- Great Lakes
- Great Plains
- Rocky Mountains
- Trophy Catches
Unseasonably hot weather, coupled with little or no rain since mid-August, decreased the flow of water out of Pueblo Reservoir to less than 100 cubic feet per second (cfs) for several hours on Wed., Sept. 22. The drop in outflow resulted in less than 50 cfs going into the main channel of the river, and only 31 cfs flowing through the Pueblo Hatchery.
"The flow out of Pueblo Dam dropped because of low inflows into the reservoir combined with a reduction in water demand for downstream irrigation," explained Grady McNeil, the Resource Support Manager for the DOW. The river could have remained dangerously low for an extended period if additional releases had not occurred, he added.
The dramatic drop in flows also threatened an important urban fishery below the dam. "We stood to lose tens of thousands of fish in both the river and the hatchery," said Doug Krieger, the DOW senior aquatic biologist for the region. "These conditions jeopardized a true, high-quality urban fishery that is an essential winter destination for Front Range trout enthusiasts."
In an effort to save the fish, Colorado State Parks offered to adjust their water flows to John Martin Reservoir. That gave the DOW time to make an emergency purchase of 1,000 acre-feet of water from Colorado Springs Utilities. The Parks and Wildlife water is being released incrementally until Oct. 4, when Catlin Canal Company is scheduled to begin moving water out of Pueblo Reservoir.
The Catlin release should bring the flow up to 200 cfs.
The 45-year historic average is between 300 - 400 cfs at this time of year.
"We are extremely thankful to Colorado Springs Utilities to lease some of their water to us and to Parks for evenly distributing their flows," said McNeil. "Ordinarily, Parks would release water at as high a rate as possible to reduce transit losses. Given the low flow problems for the fishery below the dam, they agreed to release their water at a lower rate."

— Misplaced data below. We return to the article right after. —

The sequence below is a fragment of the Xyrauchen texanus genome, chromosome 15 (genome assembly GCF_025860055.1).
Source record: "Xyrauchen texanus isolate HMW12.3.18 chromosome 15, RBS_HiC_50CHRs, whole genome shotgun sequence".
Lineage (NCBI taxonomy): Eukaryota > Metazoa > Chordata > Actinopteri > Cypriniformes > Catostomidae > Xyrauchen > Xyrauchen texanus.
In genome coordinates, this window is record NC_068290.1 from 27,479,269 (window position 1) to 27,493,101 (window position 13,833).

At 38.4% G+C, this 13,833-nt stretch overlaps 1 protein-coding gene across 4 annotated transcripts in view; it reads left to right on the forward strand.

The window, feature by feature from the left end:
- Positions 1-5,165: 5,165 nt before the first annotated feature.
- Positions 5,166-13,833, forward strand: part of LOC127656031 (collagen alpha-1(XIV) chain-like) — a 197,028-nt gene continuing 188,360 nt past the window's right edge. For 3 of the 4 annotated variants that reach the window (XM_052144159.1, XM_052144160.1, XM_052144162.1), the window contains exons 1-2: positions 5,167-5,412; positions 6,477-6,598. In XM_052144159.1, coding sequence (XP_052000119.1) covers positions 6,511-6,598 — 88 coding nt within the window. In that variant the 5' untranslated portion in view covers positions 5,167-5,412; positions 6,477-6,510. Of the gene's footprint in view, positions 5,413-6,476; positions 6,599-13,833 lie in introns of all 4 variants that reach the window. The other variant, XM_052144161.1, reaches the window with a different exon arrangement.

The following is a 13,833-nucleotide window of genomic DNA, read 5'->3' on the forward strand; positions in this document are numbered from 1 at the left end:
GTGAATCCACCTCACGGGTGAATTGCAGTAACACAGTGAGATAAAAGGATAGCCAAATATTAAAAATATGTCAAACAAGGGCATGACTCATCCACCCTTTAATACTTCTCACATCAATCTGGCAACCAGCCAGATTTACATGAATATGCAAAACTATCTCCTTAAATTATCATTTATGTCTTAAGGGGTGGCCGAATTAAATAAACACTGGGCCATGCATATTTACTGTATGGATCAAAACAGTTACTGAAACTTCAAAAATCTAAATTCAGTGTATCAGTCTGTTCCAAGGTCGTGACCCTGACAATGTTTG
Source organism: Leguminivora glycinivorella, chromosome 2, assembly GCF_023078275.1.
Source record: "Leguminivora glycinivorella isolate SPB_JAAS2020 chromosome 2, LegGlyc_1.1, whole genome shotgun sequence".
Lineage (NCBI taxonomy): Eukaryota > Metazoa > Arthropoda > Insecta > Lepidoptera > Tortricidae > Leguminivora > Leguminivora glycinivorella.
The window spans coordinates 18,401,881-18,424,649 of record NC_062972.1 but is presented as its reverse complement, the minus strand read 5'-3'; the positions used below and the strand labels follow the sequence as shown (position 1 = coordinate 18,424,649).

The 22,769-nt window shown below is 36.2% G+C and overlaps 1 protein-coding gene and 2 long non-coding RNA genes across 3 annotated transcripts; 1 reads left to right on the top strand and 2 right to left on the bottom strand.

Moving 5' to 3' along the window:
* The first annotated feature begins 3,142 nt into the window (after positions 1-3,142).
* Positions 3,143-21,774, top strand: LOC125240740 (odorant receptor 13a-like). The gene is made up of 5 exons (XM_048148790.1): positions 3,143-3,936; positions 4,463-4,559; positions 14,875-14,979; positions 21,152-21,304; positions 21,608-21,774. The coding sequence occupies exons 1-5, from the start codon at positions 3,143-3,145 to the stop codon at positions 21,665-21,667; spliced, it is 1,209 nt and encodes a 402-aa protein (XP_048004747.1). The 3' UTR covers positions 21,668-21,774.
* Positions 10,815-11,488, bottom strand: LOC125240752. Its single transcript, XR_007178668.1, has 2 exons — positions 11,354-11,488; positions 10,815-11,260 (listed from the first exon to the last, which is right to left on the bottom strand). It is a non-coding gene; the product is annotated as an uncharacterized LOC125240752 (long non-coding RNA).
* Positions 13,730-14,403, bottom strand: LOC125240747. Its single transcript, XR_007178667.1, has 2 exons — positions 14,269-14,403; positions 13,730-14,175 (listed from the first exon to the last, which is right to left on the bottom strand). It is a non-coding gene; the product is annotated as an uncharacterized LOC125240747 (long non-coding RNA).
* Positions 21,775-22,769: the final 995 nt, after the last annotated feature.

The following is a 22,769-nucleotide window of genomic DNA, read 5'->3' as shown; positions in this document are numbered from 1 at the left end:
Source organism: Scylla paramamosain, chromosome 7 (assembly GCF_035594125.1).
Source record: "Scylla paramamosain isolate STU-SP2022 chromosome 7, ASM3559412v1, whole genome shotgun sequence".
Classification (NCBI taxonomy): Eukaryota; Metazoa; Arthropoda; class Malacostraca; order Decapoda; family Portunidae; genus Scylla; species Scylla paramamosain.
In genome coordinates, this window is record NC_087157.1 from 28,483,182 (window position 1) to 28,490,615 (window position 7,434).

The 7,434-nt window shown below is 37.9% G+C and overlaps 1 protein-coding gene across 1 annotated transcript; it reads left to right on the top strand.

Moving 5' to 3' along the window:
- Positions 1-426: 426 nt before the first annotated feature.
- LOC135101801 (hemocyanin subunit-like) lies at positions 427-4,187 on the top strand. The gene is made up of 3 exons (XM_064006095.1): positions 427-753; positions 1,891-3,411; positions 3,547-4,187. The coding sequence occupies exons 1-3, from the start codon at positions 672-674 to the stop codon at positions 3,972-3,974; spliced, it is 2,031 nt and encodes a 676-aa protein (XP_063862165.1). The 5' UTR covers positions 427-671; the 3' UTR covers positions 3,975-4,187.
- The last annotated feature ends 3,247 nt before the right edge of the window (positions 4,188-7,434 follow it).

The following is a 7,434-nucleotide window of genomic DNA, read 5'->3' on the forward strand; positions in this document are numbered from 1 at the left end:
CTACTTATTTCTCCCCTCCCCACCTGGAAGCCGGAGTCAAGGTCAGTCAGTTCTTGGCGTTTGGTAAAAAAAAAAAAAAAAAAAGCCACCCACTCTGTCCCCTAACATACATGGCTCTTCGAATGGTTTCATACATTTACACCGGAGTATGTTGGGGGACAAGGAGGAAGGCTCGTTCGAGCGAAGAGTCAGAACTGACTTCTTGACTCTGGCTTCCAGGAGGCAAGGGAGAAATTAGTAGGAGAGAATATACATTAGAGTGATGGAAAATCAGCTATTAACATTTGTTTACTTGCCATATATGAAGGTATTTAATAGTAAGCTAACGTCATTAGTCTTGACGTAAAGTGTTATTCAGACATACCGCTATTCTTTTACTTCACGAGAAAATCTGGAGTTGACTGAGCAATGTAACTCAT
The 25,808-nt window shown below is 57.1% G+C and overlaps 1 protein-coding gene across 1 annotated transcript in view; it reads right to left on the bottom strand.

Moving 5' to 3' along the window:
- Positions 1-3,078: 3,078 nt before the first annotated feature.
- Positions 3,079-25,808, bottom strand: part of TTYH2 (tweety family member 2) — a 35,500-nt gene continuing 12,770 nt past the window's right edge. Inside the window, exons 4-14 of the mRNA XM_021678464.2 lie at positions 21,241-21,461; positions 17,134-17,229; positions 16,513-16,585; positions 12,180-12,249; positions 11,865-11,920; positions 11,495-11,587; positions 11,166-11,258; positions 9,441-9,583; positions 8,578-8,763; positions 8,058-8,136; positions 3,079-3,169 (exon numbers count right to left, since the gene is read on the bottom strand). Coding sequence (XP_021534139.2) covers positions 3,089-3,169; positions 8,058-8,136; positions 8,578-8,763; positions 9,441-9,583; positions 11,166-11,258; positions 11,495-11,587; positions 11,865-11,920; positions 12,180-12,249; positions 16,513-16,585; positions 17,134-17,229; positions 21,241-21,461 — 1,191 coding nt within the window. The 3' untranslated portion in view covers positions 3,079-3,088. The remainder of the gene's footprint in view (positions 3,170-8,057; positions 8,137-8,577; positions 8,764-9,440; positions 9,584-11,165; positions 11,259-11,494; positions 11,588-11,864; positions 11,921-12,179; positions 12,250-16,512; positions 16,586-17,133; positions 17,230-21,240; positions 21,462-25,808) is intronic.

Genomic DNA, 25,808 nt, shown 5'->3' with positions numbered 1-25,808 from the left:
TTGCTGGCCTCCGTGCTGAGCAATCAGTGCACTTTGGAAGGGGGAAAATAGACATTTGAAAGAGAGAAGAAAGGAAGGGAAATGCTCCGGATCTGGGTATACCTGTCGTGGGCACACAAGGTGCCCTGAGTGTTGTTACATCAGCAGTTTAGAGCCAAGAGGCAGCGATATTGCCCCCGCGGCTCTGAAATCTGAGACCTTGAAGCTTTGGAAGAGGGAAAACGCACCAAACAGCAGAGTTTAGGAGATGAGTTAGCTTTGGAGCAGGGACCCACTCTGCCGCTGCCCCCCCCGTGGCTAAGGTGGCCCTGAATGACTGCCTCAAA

Water coming out of Pueblo Reservoir is split as soon as it comes out. Some of it flows through the Pueblo hatchery, and the rest of it goes into the river. The hatchery water then flows back into the river about three-quarters of a mile below the dam.
"Both flows are critical for fish," said Krieger. "The water going through the hatchery flows through raceways where young trout are raised. And the water going through the first three-quarters of a mile of the Arkansas supports one of the finest urban trout fishing rivers in the state. Without a constant supply of fresh water, tens of thousands of fish would be threatened."
Water management on the lower Arkansas is very complex due to the number of water interests involved including agricultural interests, the Colorado Divisions of Water Resources, Parks and Wildlife, the Southeastern Colorado Water Conservancy District, the Bureau of Reclamation and Front Range municipalities such as Pueblo, Colorado Springs and Aurora.
"Maintaining adequate flows in this stretch of river benefits the river, the fishery, recreation and aesthetics," said Dan Prenzlow, SE Region Manager for the DOW. "Three separate cooperative flow agreements are currently in place, although none of them ensured adequate flows in this case. This isn't the first time we've faced this situation, and I think it is important that we get everyone together to try to find a cooperative solution to prevent this in the future."
The sudden drop in water prompted Pueblo hatchery managers to stock a large number of trout ahead of schedule. "We cut flows through the hatchery, which allowed a higher release into the main river," said hatchery manager David Harris. "But that meant we had to reduce the number of fish we were holding, so we stocked out several raceways of fish that were destined to be stocked later this year. These fish were not quite to catchable size yet, but were close enough due to the nature of the circumstances."
Harris said the early releases will not significantly impact this year's or next year's stocking.
«Back | News Home